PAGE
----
In this debate, Obama was very good at answering questions. He listened very attentively, and then focussed coolly on individual aspects of the question, answering each in turn to showcase his position. He uses a relatively simple tactic in answering, namely to give highly structured and “signposted” answers – signposting meaning adding words and phrases to highlight the structure of the argument. It’s illuminating to listen to the way the candidates respond to the initial question by Jeremy Epstein, the college student who asks for reassurance that he will find a job after his studies.
Romney refers back to the last four years and says “I know what it takes to get this economy going”, repeating “I know what it takes” again and again as he starts new phrases. This is an example of hollow, unfounded repetition, which is completely ineffective as a political rhetorical device.
Obama by contrast accentuates the details: i.e. creating not just new, but good jobs, those that support the family, detailing the areas that need special attention. He signposts each one explicitly (“number one”, “number two”…), which makes him seem completely in control, and able to make transparent what he is doing and thinking.
In many questions, Romney evades the question and tells general stories that accentuate the difficulties that people are currently in, and uses the general argument “I know what it takes to make the economy work.” By contrast, Obama focuses on a key area of the question and picks up on related specific policy decisions, and then explains the effects these have on the citizens’ lives in that area, creating emotional and intellectual involvement that puts Romney at a disadvantage. These micro-policy-presentations must surely be extensively rehearsed, and Obama can retrieve them from memory at will, when he needs them.
In the debate setup, when one speaker has gone, he does not get a chance to respond to the response. In Romney’s case, this in several cases causes him to lose his cool, to the point where, after he has been “beaten” by Obama in an exchange, he can’t move on directly to answer the next question. Back-paddling at the beginning of the following question, and saying that the opponent’s statements are false, is ineffective in a debate, where each point is a separate entity and must stand on its own – unlike in a less structured discussion. The second speaker on each point has the advantage of being able to pick out the weaknesses of the first. This is something a good listener can do far better than someone who simply repeats his beliefs or states unrelated “facts”. In a debate, both candidates have to think on their feet, but the second respondent has to think more deeply and in greater complexity.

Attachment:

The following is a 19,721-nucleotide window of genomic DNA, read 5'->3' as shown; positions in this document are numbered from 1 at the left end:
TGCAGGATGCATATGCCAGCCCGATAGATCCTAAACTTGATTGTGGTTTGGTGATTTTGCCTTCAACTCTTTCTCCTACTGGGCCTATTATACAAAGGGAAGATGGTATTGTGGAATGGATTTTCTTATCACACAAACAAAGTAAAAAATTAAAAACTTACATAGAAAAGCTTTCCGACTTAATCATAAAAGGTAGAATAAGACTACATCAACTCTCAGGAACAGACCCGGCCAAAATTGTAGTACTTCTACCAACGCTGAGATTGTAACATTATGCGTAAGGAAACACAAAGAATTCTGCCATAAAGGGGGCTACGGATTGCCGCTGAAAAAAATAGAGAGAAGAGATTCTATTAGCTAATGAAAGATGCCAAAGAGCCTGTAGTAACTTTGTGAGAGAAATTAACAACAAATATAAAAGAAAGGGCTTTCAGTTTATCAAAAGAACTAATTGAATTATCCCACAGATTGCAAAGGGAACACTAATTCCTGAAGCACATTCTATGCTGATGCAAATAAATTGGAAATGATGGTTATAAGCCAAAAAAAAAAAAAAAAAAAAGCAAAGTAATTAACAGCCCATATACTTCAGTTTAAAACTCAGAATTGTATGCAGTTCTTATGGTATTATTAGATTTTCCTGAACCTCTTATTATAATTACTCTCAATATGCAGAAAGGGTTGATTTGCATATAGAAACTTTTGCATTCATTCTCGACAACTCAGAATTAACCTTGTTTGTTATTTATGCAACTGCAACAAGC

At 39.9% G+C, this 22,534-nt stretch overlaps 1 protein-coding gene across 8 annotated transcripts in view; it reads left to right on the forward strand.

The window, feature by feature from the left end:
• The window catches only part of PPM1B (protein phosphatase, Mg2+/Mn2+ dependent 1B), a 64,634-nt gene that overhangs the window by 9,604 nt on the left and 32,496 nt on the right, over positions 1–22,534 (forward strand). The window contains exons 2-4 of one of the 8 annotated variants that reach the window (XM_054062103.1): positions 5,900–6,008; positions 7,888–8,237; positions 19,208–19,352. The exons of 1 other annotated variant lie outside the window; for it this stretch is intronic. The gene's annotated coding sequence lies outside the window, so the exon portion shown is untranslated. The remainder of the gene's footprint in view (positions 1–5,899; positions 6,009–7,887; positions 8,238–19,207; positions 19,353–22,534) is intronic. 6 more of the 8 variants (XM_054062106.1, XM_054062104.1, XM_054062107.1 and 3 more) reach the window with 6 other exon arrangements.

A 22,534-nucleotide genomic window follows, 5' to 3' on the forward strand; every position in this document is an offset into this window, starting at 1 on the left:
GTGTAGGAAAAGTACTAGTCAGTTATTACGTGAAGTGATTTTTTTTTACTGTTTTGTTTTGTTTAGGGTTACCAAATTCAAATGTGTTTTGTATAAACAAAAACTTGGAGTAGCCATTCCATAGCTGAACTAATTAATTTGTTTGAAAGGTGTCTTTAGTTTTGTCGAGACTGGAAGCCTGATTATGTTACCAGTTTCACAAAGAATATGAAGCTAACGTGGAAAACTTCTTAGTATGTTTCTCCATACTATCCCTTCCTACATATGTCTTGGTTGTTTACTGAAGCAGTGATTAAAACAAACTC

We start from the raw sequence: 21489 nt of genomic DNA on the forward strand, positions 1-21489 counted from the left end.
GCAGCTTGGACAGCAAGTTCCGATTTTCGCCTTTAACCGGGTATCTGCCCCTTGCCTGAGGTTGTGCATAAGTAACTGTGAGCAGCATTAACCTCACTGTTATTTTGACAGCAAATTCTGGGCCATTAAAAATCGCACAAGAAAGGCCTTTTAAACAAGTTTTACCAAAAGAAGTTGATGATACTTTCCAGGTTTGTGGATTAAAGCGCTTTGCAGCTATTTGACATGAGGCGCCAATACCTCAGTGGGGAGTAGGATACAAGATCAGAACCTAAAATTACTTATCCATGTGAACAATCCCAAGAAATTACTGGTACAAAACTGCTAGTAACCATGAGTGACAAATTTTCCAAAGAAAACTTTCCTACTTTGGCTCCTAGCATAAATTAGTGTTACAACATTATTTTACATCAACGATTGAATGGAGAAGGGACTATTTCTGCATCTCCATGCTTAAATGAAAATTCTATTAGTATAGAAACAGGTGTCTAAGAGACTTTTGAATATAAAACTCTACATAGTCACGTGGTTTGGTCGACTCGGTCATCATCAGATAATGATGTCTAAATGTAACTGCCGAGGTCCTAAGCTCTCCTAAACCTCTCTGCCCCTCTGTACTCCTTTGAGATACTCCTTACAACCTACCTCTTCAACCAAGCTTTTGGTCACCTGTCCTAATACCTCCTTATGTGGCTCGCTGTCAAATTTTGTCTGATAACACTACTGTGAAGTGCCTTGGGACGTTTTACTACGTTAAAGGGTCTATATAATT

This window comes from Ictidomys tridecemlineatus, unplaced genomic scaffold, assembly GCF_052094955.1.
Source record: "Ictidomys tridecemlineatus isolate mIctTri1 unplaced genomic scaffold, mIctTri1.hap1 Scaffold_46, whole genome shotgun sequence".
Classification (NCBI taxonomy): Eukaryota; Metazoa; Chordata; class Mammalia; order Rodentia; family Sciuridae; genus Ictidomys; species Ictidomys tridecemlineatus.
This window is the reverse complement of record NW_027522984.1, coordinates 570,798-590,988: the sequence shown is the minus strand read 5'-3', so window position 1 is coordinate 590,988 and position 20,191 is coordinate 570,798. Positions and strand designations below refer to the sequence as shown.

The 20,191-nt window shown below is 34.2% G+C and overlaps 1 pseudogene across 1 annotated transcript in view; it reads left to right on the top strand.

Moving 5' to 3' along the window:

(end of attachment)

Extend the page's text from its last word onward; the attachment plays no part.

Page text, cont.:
This debate was much more aggressive, and emotions flared, despite the town hall setting, where candidates often avoid divisive, head to head debate. After all, citizens want to look up to their presidential candidates. Overall, after the first debate went to Romney, Obama supporters really wanted their candidate to get into the ring and show Romney who’s President. And he did.
I found Michelle Obama’s speech very interesting to watch. She’s an icon to professional women, and a fine speaker, obviously, and so beautiful. Her messages are reassuring, reasserting values and good, decent, community-building citizenship, telling stories to remind everyone how what Obama has achieved is based on his “down-home-and-real” deep-seated beliefs. All good.
But seeing her performance (and it is classic prime-time TV) brings home what it means to have to “do rhetoric” to be elected, because it includes applying a thick veneer of perfect public protective polish on top of stories engineered and strung together to pull heartstrings. That will in fact make you go ah! or ugh!, depending on whether you are actually ready to have your heartstrings pulled and to surf in on party patriotism, or not. Me, I sit here dourly scratching my head and think: Do they really have to pile all that on? Do they really have to play the “conventional” card?
But then again, maybe no.
After all, there’s Bill Clinton. Unconventional, passionate, wild, real Bill. Rules of rhetoric? of course. Populist? always. Clichés? no. Going through Republican arguments point by point, and defusing them. And then zooming in to focus on Obama’s continued commitment to bipartisan politics (a key element in his politics from the start):
“He also tried to work with Congressional Republicans on Health Care, debt reduction, and jobs, but that didn’t work out so well. Probably because, as the Senate Republican leader, in a remarkable moment of candor, said two years before the election, their number one priority was not to put America back to work, but to put President Obama out of work.
Senator, I hate to break it to you, but we’re going to keep President Obama on the job!”
And the best part is how he builds on his own work to say that we need cooperation:
Through my foundation, in America and around the world, I work with Democrats, Republicans and Independents who are focused on solving problems and seizing opportunities, not fighting each other.
When times are tough, constant conflict may be good politics, but in the real world, cooperation works better.
What works in the real world, is cooperation!
Not only does Bill Clinton still love politics, he still makes politics fun, because he’s got real, muscular, scrappy values. Yeah! Whoop! Come on, damn the veneer, let’s get down and be political!